The Chardham project intends to connect four towns of the hilly state, Yamunotri, Gangotri, Kedarnath and Badrinath, by all-weather roads.
The Supreme Court Friday gave its nod to ongoing projects under the government’s ambitious Chardham development plan, which proposes to provide all-weather connectivity to the four holy towns of Uttarakhand. The top court, however, said the stay on stalled projects under the plan would continue till further orders.
A bench of justices R F Nariman and Vineet Saran asked the Centre to file its affidavit on a plea seeking a stay on the order the National Green Tribunal (NGT), which had cleared the projects and set up a committee to oversee it.
The Chardham project intends to connect four towns of the hilly state — Yamunotri, Gangotri, Kedarnath and Badrinath — by all-weather roads. The top court had on November 26 sought the Centre’s response on why it should not stay the NGT order clearing the project.
Advocate Sanjay Parekh, appearing for the petitioner, NGO Citizens for Green Doon, had said that if the project was allowed to go on, an irreversible damage would be done to the ecology which would be equal to damage done by 10 hydro power projects.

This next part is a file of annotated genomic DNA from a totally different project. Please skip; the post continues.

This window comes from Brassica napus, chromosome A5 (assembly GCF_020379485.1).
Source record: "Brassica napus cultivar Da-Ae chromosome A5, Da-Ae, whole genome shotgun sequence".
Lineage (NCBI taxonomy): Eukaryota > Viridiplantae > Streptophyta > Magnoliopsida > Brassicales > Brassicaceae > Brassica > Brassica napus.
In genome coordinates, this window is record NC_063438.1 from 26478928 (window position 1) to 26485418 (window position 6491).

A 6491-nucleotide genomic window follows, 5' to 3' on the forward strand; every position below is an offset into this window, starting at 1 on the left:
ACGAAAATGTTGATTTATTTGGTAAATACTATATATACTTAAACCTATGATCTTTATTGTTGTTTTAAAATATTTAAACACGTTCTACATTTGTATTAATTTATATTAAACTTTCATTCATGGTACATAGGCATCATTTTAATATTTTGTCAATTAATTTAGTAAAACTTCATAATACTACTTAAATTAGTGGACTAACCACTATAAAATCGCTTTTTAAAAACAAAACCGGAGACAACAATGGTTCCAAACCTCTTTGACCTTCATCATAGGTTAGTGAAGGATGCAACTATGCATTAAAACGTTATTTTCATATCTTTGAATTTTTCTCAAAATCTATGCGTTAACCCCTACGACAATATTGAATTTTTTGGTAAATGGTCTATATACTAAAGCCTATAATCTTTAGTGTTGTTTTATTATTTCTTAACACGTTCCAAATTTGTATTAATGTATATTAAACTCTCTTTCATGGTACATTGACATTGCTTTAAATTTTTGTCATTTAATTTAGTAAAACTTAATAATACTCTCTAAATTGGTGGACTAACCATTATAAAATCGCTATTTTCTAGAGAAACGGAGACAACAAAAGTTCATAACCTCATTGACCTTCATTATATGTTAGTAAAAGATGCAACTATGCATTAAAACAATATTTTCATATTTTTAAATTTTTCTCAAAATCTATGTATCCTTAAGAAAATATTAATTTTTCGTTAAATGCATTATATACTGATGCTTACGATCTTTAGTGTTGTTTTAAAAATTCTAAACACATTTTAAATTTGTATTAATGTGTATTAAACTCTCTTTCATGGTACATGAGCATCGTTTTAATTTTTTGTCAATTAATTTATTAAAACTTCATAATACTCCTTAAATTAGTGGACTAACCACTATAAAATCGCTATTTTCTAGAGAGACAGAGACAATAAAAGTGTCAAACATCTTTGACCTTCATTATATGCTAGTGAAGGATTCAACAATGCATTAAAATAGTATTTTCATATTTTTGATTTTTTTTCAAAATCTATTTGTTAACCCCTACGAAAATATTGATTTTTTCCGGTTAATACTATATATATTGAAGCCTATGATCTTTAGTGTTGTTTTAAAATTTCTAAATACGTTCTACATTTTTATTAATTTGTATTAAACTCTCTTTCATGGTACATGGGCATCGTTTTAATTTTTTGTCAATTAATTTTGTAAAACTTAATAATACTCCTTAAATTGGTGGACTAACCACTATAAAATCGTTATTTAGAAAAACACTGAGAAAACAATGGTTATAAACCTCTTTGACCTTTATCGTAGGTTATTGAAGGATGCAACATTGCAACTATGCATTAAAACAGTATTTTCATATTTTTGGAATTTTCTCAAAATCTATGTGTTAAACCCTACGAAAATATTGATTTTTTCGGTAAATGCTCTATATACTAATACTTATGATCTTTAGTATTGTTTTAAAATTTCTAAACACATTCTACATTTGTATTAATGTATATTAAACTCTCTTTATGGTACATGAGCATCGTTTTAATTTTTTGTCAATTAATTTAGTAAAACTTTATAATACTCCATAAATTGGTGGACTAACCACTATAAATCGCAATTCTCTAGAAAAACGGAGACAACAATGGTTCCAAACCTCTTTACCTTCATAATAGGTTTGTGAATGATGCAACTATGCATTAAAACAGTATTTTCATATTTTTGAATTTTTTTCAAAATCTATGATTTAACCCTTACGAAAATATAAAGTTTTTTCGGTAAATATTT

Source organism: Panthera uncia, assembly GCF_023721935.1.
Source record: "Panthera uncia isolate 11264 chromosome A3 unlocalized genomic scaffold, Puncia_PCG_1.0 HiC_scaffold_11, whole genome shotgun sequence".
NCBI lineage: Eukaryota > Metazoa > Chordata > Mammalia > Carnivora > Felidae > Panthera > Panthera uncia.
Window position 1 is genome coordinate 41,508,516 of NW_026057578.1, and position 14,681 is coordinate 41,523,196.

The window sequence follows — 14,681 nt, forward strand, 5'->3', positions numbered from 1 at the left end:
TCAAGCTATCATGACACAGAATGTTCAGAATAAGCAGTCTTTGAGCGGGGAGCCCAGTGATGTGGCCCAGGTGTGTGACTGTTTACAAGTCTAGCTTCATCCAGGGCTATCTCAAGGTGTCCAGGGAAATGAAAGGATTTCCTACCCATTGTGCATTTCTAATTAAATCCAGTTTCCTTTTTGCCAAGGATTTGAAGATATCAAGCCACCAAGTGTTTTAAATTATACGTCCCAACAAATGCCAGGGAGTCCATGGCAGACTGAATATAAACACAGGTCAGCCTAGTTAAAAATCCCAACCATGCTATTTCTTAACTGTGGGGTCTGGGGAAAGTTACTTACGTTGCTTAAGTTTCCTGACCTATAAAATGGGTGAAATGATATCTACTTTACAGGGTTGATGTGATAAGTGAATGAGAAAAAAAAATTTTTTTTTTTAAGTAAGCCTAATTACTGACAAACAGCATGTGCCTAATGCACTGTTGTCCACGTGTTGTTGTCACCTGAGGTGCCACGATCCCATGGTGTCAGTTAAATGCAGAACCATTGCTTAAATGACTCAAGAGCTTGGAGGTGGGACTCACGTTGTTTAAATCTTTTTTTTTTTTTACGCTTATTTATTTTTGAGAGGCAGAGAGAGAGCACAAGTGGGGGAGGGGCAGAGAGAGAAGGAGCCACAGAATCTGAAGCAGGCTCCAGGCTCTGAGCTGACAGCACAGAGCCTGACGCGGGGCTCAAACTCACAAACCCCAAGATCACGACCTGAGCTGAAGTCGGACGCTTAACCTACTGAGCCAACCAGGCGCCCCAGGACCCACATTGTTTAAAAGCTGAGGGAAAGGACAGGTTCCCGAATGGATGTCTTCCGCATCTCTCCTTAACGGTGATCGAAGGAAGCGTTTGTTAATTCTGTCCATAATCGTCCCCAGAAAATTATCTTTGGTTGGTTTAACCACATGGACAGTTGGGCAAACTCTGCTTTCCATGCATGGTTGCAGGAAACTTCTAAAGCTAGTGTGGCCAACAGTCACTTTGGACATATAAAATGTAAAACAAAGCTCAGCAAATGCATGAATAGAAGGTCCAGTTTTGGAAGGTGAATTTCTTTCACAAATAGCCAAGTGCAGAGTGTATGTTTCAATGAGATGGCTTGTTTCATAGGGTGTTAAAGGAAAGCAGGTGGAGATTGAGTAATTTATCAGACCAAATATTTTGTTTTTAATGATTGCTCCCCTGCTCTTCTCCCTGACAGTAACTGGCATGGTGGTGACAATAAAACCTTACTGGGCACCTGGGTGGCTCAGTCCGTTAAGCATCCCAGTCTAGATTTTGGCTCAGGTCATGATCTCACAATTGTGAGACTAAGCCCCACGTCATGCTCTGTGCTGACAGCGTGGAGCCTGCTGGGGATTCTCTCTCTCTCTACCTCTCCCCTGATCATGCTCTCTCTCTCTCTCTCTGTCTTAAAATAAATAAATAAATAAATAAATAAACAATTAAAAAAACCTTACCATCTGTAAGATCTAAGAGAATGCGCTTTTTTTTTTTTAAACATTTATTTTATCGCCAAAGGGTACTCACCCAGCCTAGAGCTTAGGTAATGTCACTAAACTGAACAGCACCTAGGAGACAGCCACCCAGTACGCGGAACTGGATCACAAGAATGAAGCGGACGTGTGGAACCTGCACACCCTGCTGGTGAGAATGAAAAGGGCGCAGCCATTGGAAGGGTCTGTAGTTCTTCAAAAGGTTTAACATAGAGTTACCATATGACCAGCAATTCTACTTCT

He had added that mountains in Uttarakhand were very fragile and if environment concerns were not taken care of, a tragedy like the Kedarnath flash flood of 2013 can happen again.
The Kedarnath area in the state had received unprecedented rainfall between June 14-17 in 2013 and the Chorabari lake there had collapsed due to cloudburst resulting in a major flash flood.
Several roads, buildings and other structures were washed away and, according to the state government, the estimated death toll was around 10,000, with over 3,000 persons missing.
On September 26, the green tribunal had constituted a committee to monitor the ambitious road project while giving its nod with some safeguards in view of larger public interest and the country’s security.
The committee headed by former Uttarakhand High Court Judge Justice U C Dhyani will oversee the implementation of the Environment Management Plan (EMP) of the project. The petitioner NGO had said that the environment clearance was must for the project and the ongoing work was “blatantly illegal”.
The Environment Ministry had earlier informed the NGT that it had received no proposal for environmental clearance for the project and hence the question of an environment impact assessment (EIA) study of such a project did not arise.
The ministry also said that under the 2006 EIA notification, only new national highways and expansion of highways over 100 km needed to get prior environmental clearance. The NGO stated that the 900-km project in the hilly state was being carried out without any environmental impact assessment. It also contended that the Centre had allegedly deliberately broken the road project into small stretches to do away with the requirement for obtaining environment clearance.
It had alleged that the road widening work to connect Kedarnath, Badrinath, Yamunotri and Gangotri in Uttarakhand was being carried out in violation of environmental laws.
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